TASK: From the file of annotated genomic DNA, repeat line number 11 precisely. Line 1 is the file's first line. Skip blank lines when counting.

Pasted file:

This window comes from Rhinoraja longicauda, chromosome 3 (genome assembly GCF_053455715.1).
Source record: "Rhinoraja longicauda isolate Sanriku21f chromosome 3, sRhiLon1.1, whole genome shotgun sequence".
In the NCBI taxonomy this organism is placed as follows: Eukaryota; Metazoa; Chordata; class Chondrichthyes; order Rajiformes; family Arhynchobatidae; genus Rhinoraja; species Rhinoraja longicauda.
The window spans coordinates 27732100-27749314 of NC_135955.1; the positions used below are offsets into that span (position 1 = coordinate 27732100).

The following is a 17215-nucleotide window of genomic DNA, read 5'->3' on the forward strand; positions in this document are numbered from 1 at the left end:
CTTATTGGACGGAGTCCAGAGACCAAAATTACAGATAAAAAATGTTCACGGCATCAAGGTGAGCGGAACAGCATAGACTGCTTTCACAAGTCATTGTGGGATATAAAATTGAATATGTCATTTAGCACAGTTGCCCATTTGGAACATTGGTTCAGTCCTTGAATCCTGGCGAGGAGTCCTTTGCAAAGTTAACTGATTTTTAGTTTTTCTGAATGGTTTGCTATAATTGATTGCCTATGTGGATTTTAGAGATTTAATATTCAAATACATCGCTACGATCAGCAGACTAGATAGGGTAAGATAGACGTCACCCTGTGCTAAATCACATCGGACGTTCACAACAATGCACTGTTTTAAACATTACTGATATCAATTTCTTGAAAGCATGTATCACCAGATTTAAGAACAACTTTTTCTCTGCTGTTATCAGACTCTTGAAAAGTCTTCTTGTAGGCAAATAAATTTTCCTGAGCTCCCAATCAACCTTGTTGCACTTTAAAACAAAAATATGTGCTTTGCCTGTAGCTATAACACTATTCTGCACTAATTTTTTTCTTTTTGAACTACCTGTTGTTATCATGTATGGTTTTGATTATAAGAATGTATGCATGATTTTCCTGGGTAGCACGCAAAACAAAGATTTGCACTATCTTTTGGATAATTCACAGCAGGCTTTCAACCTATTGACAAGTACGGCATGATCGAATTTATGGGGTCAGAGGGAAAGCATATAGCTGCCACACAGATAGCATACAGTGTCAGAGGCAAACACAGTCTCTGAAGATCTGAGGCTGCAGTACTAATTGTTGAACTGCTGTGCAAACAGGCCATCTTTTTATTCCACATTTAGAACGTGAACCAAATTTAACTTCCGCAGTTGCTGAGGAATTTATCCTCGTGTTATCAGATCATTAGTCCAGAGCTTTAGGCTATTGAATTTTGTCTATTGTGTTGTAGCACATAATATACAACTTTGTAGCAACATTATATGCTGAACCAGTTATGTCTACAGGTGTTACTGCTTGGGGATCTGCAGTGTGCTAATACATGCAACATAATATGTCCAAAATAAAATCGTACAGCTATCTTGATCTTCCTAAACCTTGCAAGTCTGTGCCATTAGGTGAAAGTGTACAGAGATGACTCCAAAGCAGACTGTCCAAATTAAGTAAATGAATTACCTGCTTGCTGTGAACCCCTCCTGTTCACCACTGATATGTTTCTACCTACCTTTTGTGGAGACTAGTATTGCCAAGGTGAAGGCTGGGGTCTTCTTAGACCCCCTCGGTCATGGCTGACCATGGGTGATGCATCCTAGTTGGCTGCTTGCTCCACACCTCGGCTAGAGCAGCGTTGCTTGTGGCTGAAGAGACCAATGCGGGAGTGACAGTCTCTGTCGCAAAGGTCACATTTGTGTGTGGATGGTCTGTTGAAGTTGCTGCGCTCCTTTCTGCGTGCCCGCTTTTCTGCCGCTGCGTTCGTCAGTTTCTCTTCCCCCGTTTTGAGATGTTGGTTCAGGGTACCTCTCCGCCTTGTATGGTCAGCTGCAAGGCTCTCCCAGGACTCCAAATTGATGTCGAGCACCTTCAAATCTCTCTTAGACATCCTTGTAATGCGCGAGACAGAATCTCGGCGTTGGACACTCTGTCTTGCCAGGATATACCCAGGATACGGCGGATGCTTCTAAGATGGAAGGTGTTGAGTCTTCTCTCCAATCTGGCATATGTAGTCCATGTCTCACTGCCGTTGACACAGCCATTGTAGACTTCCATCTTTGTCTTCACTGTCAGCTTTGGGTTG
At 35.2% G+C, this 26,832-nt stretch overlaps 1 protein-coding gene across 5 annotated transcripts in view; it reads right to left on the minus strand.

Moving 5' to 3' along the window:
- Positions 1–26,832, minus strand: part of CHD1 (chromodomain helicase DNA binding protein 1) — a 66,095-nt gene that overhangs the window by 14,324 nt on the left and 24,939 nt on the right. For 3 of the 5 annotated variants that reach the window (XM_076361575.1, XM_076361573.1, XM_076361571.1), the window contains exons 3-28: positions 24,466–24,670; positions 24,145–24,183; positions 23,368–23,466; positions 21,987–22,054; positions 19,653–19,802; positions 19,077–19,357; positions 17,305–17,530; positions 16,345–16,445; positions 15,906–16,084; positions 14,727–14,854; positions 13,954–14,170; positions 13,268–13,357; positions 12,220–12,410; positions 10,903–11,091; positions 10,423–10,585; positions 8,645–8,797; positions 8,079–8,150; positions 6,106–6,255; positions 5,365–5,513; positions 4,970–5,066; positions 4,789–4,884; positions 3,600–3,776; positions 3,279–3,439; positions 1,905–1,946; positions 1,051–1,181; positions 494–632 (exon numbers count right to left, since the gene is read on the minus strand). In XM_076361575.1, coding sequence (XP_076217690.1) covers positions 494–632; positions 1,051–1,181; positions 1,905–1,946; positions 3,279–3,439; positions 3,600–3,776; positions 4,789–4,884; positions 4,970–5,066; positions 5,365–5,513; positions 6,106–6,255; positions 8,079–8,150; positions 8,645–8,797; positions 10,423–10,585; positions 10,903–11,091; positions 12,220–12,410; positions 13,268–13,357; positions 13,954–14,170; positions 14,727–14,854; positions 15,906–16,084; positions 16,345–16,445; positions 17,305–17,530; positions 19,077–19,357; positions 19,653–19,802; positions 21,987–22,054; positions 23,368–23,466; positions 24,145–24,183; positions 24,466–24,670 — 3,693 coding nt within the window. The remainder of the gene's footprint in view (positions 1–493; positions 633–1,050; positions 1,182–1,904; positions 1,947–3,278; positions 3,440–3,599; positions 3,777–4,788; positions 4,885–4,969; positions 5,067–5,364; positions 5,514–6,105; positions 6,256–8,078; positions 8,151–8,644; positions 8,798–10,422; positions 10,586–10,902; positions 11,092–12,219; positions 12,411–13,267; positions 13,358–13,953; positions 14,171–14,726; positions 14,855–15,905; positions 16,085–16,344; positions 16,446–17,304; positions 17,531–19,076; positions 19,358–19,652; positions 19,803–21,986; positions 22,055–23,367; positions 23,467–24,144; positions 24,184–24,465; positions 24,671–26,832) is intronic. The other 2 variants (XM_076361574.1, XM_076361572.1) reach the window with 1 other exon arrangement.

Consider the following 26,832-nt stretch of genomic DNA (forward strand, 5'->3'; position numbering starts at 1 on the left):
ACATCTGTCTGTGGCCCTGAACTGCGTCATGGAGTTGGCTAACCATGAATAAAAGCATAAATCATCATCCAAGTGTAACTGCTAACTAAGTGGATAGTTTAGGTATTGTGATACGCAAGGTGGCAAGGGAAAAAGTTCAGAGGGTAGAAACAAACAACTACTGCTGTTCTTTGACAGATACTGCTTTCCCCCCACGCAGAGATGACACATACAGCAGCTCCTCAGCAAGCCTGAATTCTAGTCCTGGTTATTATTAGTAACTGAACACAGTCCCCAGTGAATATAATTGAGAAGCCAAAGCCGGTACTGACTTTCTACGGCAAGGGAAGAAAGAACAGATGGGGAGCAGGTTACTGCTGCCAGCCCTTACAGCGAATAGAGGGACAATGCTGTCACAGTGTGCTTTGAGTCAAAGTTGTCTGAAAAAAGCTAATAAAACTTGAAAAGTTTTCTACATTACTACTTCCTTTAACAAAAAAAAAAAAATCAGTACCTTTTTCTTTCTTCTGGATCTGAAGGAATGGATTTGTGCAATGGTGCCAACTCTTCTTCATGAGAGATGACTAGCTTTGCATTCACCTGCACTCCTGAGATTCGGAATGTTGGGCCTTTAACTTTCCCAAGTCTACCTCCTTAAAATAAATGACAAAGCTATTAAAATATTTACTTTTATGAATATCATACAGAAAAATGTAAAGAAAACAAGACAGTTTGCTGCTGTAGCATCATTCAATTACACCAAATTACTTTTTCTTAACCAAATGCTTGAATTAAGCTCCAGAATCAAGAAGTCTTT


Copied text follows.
ACATCTGTCTGTGGCCCTGAACTGCGTCATGGAGTTGGCTAACCATGAATAAAAGCATAAATCATCATCCAAGTGTAACTGCTAACTAAGTGGATAGTTTAGGTATTGTGATACGCAAGGTGGCAAGGGAAAAAGTTCAGAGGGTAGAAACAAACAACTACTGCTGTTCTTTGACAGATACTGCTTTCCCCCCACGCAGAGATGACACATACAGCAGCTCCTCAGCAAGCCTGAATTCTAGTCCTGGTTATTATTAGTAACTGAACACAGTCCCCAGTGAATATAATTGAGAAGCCAAAGCCGGTACTGACTTTCTACGGCAAGGGAAGAAAGAACAGATGGGGAGCAGGTTACTGCTGCCAGCCCTTACAGCGAATAGAGGGACAATGCTGTCACAGTGTGCTTTGAGTCAAAGTTGTCTGAAAAAAGCTAATAAAACTTGAAAAGTTTTCTACATTACTACTTCCTTTAACAAAAAAAAAAAAATCAGTACCTTTTTCTTTCTTCTGGATCTGAAGGAATGGATTTGTGCAATGGTGCCAACTCTTCTTCATGAGAGATGACTAGCTTTGCATTCACCTGCACTCCTGAGATTCGGAATGTTGGGCCTTTAACTTTCCCAAGTCTACCTCCTTAAAATAAATGACAAAGCTATTAAAATATTTACTTTTATGAATATCATACAGAAAAATGTAAAGAAAACAAGACAGTTTGCTGCTGTAGCATCATTCAATTACACCAAATTACTTTTTCTTAACCAAATGCTTGAATTAAGCTCCAGAATCAAGAAGTCTTT